Restoration needs to be undertaken as early as possible.
Serious incidents rarely happen without some prior factors being in place. Students, staff & family members who seriously harm others have often been previously harmed themselves through abuse, neglect and/or trauma. This prior harm may well have happened elsewhere and a long time ago and have no real connection with the school. Still such harm can underpin serious school incidents.
For this reason schools need to be restorative for all students all the time.
Serious incidents are urgent and important . But what about the unresolved harm from elsewhere that is being carried by students and staff?
The everyday use of affective statements, a wide range of circles, and asking the restorative questions are essential and powerful practices that can gently (and indirectly) reduce the harm done elsewhere at earlier times.
Even without explicitly addressing the earlier harm, the circles and questions can restore  a student's (or staff member's) sense of identity and belonging, and give key insights that reduce the likelihood of the student being involved in a serious school incident in the future.

Tuesday, March 12, 2013

Restorative Schools - Accreditation

I have been wondering if there are any systems /schemes that give formal accreditation to schools in relation to restorative practices?

Such an arrangment could be very useful in helping schools develop and sustain their restorative practices. 

I am confident that, properly managed, formal accreditation would...
  • give a clear and consistent developmental pathway for schools to become increasingly restorative
  • provide clear milestones that would enable schools to demonstrate progress (improvement and achievement)
  • articulate the links between restorative practices and the key purposes and functions of schools (teaching, learning, community building....)
  • provide an ongoing cycle for re-accreditation and further development of the school
  • enable ongoing self evaluation and reporting by the school
  • prompt the school to commit (and recommit) to the school-wide use of Restorative Practices
  • prompt the school to acquire and deploy resources ($, time, effort....) as required
  • add to the school's identity
    • locally in ways that add to the school's standing in the community
    • more widely as a member of a national/international network of schools and other organisations building community and serving those in need
  • support the school's sustained use and development of Restorative Practices in the face of competing demands and emerging "alternatives"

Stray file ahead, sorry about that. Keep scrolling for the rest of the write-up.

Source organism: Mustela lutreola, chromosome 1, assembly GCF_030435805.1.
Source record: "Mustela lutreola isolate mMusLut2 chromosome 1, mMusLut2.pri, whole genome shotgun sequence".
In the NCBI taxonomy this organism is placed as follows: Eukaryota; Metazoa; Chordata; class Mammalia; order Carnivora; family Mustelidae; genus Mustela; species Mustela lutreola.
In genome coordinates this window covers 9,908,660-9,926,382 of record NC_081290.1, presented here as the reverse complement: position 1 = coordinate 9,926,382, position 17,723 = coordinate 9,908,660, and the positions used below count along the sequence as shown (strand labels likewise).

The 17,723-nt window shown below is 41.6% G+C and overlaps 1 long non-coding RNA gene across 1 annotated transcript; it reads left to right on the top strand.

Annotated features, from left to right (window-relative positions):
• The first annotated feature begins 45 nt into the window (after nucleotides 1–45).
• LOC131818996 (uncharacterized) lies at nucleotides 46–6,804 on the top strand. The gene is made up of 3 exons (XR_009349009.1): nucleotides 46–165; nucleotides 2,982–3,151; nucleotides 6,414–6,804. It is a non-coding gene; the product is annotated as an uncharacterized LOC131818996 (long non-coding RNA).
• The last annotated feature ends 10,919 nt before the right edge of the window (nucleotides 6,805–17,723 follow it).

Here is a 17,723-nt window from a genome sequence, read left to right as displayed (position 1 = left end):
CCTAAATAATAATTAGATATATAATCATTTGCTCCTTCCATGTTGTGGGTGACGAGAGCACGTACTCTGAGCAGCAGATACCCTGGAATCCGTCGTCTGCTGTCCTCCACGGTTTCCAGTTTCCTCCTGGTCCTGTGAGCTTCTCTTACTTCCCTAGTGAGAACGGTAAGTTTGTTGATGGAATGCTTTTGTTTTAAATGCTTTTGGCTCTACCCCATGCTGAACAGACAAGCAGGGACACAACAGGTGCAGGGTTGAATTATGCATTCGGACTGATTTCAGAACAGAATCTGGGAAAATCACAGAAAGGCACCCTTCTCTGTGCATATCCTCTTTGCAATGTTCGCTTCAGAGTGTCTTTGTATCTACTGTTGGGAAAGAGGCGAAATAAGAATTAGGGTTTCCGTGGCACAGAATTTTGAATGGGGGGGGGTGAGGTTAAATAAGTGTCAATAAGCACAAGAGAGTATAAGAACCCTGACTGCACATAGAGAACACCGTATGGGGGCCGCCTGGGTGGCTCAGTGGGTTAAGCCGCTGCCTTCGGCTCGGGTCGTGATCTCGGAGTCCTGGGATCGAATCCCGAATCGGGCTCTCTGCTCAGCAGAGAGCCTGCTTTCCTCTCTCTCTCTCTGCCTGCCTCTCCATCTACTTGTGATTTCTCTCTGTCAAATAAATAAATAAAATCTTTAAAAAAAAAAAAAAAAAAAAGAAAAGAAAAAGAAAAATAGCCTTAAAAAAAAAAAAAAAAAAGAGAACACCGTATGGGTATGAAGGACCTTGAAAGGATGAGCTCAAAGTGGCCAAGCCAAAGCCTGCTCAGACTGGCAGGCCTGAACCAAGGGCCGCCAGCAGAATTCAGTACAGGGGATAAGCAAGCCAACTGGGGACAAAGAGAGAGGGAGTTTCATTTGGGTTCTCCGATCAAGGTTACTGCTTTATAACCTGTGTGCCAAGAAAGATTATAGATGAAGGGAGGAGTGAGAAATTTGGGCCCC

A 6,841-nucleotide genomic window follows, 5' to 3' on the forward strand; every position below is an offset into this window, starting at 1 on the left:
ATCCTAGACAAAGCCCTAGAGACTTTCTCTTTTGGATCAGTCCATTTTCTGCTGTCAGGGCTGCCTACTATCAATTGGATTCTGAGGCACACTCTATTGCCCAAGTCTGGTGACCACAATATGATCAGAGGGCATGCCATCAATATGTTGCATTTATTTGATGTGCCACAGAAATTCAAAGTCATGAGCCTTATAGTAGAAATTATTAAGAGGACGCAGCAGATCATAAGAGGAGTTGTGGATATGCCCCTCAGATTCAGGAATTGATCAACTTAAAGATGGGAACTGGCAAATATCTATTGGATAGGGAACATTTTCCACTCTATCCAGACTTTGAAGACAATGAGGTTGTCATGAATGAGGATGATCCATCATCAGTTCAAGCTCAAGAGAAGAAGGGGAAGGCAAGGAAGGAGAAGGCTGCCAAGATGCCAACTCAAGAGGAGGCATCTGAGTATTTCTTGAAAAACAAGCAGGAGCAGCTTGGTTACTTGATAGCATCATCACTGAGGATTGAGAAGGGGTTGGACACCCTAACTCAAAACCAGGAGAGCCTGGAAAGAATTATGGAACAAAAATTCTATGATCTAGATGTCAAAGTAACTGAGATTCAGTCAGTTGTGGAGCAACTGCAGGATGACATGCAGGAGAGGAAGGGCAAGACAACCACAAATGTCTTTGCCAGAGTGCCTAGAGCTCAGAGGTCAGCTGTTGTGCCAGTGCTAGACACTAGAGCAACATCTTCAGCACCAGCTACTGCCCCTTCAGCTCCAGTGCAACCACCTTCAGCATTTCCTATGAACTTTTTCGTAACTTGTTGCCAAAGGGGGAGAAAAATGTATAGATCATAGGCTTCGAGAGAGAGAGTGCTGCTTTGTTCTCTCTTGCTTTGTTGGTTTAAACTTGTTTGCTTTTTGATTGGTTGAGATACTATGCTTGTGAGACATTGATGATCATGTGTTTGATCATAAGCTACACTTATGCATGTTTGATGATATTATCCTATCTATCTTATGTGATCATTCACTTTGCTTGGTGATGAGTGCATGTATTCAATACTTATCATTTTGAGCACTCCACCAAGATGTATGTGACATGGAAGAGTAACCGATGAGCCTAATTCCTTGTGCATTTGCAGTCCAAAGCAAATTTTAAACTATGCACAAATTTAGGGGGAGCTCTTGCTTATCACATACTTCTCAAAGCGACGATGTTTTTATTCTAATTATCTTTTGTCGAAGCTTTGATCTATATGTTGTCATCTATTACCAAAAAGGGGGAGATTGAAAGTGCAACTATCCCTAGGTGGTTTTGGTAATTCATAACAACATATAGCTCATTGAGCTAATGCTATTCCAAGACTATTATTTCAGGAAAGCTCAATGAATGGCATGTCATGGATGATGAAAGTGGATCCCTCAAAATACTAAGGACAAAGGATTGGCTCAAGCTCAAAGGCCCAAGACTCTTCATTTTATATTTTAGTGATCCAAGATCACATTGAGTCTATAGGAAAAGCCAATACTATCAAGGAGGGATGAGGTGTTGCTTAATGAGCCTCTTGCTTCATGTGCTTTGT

• improve the success and well-being of all staff, students (and those who care for them)
  • improve the school's overall effectiveness in all aspects of its life and work
  • significantly build the restorative community locally, nationally and world-wide
  • ...

Tuesday, March 5, 2013

Everyday tasks - multiple outcomes

Yesterday I outlined why I believe multi-tasking is often counter productive.

One email respondent rightly pointed out that 'multitasking does not actually exist, unless one task is so easy that you do it automatically (breathing, driving on the highway, eating, etc...)'.

Still it is worthwhile for individuals to consider the disruptive effects of having several tasks on the go at the same time. Deferring the start of a task may not delay it (tasks B and C in yesterday's example).

For schools and other organisations multi-tasking is certainly possible - numerous tasks can be undertaken simultaneously by the school. In fact this is one of the main reasons for organising any organisation: to undertake several task at the same time.

In order to be more efficient and effective the school needs to minimise the disruptive effects of multi-tasking,  especially the disruptive effects of development. This can be achieved by minimising Change while maximising Improvement.

The alternative to multi-tasking is Multiple Outcomes

One way to do this is embed ongoing development into the everyday tasks being undertaken. This means achieving multiple outcomes from each task:
  • complete each task well
  • complete the task at the first attempt
  • improve the process
    • make it easier
    • reduce the likelihood of errors/oversights (and rework)
    • stop doing unnecessary steps
    • get the timing right
    • get the right people doing each step
    • find other useful applications for the process
    • ...
  • learn from doing
  • capture the learning (e.g., document major processes - example)
  • embed the above into the school's culture (e.g., job description)

Monday, March 4, 2013

The inefficiency of multitasking

Multitasking has an undeserved reputation as a good thing.

In fact, multitasking simply results in delays, disruptions and inefficiencies.

Does it matter whether you do one after the other (mono-tasking) or you multi-task and do a bit of each one each day?